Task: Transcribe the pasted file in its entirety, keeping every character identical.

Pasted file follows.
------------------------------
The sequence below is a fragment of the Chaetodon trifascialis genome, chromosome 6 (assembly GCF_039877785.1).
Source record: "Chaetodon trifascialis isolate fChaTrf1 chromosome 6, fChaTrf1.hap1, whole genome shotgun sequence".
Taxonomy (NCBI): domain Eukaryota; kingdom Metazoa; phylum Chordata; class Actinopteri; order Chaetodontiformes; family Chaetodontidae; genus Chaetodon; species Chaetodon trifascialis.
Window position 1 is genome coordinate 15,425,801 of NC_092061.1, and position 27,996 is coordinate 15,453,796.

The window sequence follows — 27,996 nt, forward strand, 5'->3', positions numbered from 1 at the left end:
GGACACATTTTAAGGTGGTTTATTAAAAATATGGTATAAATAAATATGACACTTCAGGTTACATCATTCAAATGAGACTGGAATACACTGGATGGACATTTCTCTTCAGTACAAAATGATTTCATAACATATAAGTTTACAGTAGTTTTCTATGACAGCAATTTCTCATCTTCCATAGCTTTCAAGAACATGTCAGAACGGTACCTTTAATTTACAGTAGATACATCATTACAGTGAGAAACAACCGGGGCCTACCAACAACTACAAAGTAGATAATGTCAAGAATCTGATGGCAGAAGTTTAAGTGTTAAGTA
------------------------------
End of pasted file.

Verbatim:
The sequence below is a fragment of the Chaetodon trifascialis genome, chromosome 6 (assembly GCF_039877785.1).
Source record: "Chaetodon trifascialis isolate fChaTrf1 chromosome 6, fChaTrf1.hap1, whole genome shotgun sequence".
Taxonomy (NCBI): domain Eukaryota; kingdom Metazoa; phylum Chordata; class Actinopteri; order Chaetodontiformes; family Chaetodontidae; genus Chaetodon; species Chaetodon trifascialis.
Window position 1 is genome coordinate 15,425,801 of NC_092061.1, and position 27,996 is coordinate 15,453,796.

The window sequence follows — 27,996 nt, forward strand, 5'->3', positions numbered from 1 at the left end:
GGACACATTTTAAGGTGGTTTATTAAAAATATGGTATAAATAAATATGACACTTCAGGTTACATCATTCAAATGAGACTGGAATACACTGGATGGACATTTCTCTTCAGTACAAAATGATTTCATAACATATAAGTTTACAGTAGTTTTCTATGACAGCAATTTCTCATCTTCCATAGCTTTCAAGAACATGTCAGAACGGTACCTTTAATTTACAGTAGATACATCATTACAGTGAGAAACAACCGGGGCCTACCAACAACTACAAAGTAGATAATGTCAAGAATCTGATGGCAGAAGTTTAAGTGTTAAGTA